In any workplace investigation, there will be multiple competing factors for an investigator to consider. One core issue is developing the appropriate interview strategy.
Investigative interviewing requires careful consideration of the purpose of the investigation, and exactly who will be interviewed. There is also the question of tone - ensuring that the interview remains cordial and does not begin to resemble an interrogation.
At WISE Workplace, we have a wealth of experience in investigative interviewing, including the best practice interview techniques to bring to the task.
The purpose of the investigative interview is to glean relevant information about a workplace allegation in a manner that is professional and fair.
In devising a good investigation strategy, the interviewer will carefully select who is to be interviewed during the process.
People with first-hand knowledge are the key - not those who simply heard a rumour or were told something second-hand. Such statements constitute hearsay, and can reduce the weight of the evidence and the overall value of the investigation if relied upon. It is important for the investigator to identify and interview those people who were directly involved, or who witnessed a situation first-hand.
Ideally there will be enough witnesses available to corroborate evidence. If facts such as the identity of an alleged bully can be verified between witnesses, or certain actions can be adequately cross-checked, the resulting findings and report are likely to be sound.
Having a support person available for witnesses is always recommended. Being interviewed for a workplace investigation can be stressful for any of the parties. The presence of a trusted support person can help to calm the witness.
It is vital to create the right environment for the interview. At a fundamental level, the interviewer should avoid any method of questioning that could be seen as interrogating rather than interviewing.
Keep the tone conversational and allow enough time to develop rapport across the interview. Inviting questions around how the interview will work, plus describing procedural aspects like recording and note-taking can assist in reducing anxiety.
State the obvious. For example: "This is a difficult situation involving certain allegations in the workplace, and we appreciate your help here today".
Offer the witness the option to stop and clarify any questions and to take comfort breaks if needed. Firing off questions and requiring immediate answers is no way to develop rapport and will not illicit the best information and or evidence.
Adopting a stern or hostile demeanour is unproductive and can also lead to claims of bias. A professional interviewer should never see themselves as a TV detective with a rough attitude and a light shining in the respondent's face! The interview is not seen as a technique used to extract a confession from a witness. Building good rapport is the key to a quality investigative report that stands the test of time.
The experienced interviewer understands how to conduct the workplace interview with transparency and objectivity. While the personal information of others needs to be protected, the witness should be informed of all relevant material relevant to the allegations. Even alarming or distasteful allegations should be dealt with professionally and objectively.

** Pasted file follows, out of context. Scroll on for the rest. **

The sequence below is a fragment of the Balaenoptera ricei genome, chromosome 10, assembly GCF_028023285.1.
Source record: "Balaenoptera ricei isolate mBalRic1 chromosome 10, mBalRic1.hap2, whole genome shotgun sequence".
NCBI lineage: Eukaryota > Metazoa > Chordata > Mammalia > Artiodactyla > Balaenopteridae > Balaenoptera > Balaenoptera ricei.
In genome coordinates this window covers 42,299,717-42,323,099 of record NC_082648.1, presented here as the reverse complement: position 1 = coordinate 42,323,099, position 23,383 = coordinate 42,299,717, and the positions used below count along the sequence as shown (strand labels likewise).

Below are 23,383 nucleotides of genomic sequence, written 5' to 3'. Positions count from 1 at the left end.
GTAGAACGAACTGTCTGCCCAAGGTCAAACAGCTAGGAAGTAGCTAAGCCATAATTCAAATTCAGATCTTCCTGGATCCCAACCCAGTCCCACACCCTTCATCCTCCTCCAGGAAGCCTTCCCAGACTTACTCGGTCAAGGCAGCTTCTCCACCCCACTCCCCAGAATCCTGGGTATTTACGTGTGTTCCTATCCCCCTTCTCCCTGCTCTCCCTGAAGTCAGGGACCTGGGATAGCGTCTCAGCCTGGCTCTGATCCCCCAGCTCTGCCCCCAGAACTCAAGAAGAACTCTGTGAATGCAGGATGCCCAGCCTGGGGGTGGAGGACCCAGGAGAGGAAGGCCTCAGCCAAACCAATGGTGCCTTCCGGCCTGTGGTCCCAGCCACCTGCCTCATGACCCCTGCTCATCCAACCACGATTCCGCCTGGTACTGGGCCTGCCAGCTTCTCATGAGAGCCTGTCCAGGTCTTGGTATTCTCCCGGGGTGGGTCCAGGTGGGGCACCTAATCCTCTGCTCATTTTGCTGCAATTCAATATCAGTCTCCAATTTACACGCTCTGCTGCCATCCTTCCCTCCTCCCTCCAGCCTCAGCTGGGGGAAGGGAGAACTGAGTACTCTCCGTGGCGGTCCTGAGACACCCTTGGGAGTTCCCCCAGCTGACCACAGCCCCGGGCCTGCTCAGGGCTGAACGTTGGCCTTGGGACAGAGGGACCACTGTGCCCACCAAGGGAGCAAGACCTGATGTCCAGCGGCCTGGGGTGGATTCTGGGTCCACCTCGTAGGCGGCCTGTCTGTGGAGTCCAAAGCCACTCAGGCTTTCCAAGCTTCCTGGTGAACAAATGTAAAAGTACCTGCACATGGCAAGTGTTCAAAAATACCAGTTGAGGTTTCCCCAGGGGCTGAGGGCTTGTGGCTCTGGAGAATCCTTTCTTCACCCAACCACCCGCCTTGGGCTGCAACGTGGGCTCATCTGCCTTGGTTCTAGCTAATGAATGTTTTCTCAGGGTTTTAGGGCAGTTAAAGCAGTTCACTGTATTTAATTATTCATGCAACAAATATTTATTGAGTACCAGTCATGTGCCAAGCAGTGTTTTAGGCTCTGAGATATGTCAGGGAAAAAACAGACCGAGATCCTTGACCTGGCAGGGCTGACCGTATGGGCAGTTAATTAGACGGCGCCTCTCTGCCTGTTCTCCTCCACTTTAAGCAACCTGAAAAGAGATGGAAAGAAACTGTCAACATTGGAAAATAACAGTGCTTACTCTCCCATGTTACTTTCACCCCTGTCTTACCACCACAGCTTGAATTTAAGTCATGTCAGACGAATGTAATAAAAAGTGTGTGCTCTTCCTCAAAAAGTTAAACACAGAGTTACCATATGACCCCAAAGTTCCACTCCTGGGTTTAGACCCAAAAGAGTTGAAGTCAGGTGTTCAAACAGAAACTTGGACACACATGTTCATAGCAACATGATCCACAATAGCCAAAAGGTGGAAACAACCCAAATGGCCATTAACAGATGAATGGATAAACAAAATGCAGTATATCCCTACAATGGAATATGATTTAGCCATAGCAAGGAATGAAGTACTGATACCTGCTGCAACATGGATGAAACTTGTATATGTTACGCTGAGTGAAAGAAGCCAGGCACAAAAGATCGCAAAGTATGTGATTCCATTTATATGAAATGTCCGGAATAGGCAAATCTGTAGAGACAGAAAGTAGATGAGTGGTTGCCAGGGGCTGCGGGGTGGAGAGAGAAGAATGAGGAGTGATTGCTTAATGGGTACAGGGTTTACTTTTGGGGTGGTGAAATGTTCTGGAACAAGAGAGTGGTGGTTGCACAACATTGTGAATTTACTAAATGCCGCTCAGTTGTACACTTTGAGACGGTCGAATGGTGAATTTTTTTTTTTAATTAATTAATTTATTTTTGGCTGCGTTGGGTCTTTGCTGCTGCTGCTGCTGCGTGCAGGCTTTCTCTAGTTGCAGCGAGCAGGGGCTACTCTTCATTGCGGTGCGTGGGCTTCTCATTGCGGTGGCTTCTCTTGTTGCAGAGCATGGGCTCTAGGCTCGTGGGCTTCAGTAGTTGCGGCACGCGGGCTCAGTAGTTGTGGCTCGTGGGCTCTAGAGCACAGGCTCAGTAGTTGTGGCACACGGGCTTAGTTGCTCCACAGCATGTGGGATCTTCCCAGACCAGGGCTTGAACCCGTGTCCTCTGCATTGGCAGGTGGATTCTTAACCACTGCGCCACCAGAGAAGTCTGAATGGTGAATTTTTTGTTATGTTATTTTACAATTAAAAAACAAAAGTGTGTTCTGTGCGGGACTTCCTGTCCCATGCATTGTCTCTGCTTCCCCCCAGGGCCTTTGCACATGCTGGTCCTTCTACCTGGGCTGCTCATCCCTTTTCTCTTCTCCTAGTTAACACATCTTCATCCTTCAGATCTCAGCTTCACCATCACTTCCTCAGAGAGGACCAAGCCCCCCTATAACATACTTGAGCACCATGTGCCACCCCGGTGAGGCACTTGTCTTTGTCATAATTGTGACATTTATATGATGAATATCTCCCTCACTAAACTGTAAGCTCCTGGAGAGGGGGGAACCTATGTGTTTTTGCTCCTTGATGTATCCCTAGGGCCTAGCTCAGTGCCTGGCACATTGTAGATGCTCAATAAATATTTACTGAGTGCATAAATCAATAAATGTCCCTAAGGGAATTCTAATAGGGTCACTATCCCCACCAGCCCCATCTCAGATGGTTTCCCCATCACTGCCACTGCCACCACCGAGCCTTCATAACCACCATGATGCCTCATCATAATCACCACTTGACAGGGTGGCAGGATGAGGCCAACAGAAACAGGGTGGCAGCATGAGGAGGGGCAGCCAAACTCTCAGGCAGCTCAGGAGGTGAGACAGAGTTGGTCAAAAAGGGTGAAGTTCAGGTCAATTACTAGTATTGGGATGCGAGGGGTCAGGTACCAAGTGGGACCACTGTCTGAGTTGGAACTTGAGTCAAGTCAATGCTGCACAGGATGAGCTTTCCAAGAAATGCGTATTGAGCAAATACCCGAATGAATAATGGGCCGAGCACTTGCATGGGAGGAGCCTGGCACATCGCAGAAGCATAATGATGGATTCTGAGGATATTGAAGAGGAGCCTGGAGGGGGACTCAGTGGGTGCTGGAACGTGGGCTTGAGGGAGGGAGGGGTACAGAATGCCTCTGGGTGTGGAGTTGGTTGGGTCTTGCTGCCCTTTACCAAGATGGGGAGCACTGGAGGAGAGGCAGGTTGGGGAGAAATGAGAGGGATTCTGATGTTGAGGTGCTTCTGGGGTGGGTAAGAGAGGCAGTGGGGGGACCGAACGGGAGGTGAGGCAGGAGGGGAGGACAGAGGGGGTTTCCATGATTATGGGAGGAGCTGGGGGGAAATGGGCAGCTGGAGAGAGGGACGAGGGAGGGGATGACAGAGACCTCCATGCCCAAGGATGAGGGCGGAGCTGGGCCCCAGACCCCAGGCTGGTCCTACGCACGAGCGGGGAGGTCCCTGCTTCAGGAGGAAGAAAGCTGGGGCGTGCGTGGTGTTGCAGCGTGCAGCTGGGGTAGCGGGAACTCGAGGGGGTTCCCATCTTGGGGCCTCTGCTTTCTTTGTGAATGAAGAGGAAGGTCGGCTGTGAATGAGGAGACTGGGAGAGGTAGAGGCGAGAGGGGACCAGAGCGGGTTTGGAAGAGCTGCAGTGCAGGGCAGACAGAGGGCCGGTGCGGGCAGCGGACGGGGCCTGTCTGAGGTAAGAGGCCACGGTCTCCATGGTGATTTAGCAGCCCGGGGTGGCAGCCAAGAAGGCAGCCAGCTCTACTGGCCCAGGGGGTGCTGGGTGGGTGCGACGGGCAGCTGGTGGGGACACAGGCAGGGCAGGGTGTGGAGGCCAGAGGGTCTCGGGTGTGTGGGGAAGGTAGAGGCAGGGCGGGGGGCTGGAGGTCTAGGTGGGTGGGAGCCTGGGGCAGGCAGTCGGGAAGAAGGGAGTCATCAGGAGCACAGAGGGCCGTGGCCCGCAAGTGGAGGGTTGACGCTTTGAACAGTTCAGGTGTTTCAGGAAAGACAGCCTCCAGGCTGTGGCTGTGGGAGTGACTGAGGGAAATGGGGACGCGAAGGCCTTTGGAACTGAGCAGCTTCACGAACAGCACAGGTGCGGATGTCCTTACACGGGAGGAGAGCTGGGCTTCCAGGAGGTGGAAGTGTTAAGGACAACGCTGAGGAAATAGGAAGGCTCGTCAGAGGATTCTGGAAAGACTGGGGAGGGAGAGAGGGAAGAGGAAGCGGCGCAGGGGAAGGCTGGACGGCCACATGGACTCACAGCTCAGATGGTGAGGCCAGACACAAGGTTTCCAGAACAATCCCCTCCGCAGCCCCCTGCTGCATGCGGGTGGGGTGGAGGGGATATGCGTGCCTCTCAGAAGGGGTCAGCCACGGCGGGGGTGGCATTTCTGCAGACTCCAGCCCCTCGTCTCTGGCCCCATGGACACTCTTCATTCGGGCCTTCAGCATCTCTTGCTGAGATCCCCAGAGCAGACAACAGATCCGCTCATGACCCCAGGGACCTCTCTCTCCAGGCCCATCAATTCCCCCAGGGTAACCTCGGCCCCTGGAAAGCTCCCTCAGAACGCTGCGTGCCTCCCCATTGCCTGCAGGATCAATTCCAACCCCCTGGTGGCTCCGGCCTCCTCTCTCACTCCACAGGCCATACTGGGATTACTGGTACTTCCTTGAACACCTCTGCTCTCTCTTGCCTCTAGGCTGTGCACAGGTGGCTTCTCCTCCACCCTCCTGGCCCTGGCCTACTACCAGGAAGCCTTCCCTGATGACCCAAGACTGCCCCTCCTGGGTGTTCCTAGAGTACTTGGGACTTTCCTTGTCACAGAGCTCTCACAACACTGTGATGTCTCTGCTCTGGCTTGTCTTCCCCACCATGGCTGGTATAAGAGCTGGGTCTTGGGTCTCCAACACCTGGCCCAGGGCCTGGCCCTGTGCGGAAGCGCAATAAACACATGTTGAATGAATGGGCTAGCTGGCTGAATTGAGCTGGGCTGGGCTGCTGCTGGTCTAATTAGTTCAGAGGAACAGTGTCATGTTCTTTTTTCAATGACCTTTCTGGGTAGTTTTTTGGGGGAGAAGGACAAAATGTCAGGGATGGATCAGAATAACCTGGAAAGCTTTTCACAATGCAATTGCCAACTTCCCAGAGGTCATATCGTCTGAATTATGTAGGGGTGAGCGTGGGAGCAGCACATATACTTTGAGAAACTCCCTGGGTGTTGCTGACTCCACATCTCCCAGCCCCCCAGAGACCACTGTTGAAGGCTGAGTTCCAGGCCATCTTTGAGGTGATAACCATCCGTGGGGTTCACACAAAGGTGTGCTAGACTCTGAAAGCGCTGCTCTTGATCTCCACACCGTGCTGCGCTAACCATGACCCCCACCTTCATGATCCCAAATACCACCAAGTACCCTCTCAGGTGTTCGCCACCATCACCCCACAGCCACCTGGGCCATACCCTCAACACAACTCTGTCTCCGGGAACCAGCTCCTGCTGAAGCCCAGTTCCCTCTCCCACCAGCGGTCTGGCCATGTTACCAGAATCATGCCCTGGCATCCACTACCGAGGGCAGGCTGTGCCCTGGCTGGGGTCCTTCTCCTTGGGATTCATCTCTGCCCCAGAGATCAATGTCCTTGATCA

Building rapport with a witness is essential for effective interviewing. Structured processes such as the PEACE model of interviewing can help interviewers to cover all aspects of a professional interview.
The PEACE model was developed in the United Kingdom to help investigators conduct the fairest and most productive interview possible. The model provides eight steps that should be undertaken which includes:
PLANNING: Examine what planning and preparation need to occur before an interview.
ENGAGE: Choose methods that assist in building rapport with the respondent, complainant or witness.
ACCOUNT: Gather interviewee accounts in a logical and effective structure. Seek clarification where needed.
CLOSURE: Complete the interview politely and professionally.
EVALUATE: Review the contents of your transcript and take any necessary next steps.
Other tools such as active listening and open questions are also excellent ways to gather the best information, without raising problems of biased interviewing - perceived or otherwise.
Don't rush the witness as they tell their story. Ask open questions, which allow the witness to provide a spontaneous and genuine description of events, rather than being fenced in by closed questioning or unnecessary interruptions.
Obtaining first-hand witness evidence by way of interview is essential to uncovering the facts of a matter. However, conducting interviews into serious workplace issues such as bullying and sexual harassment can be a difficult and sometimes a daunting task.
WISE investigators have mastered key interviewing techniques and have extensive experience in conducting investigative interviews across industries. We have developed a comprehensive guide to steer HR professionals and investigators through the process. Purchase our book Investigative Interviewing: A Guide for Workplace Investigators for the best tips on successful interview techniques.
WISE Workplace is a multidisciplinary organisation specialising in the investigation of workplace behaviour. We investigate matters of corporate and professional misconduct, resolve conflict through mediation and minimise the impact of inappropriate behaviour through our whistleblower services.
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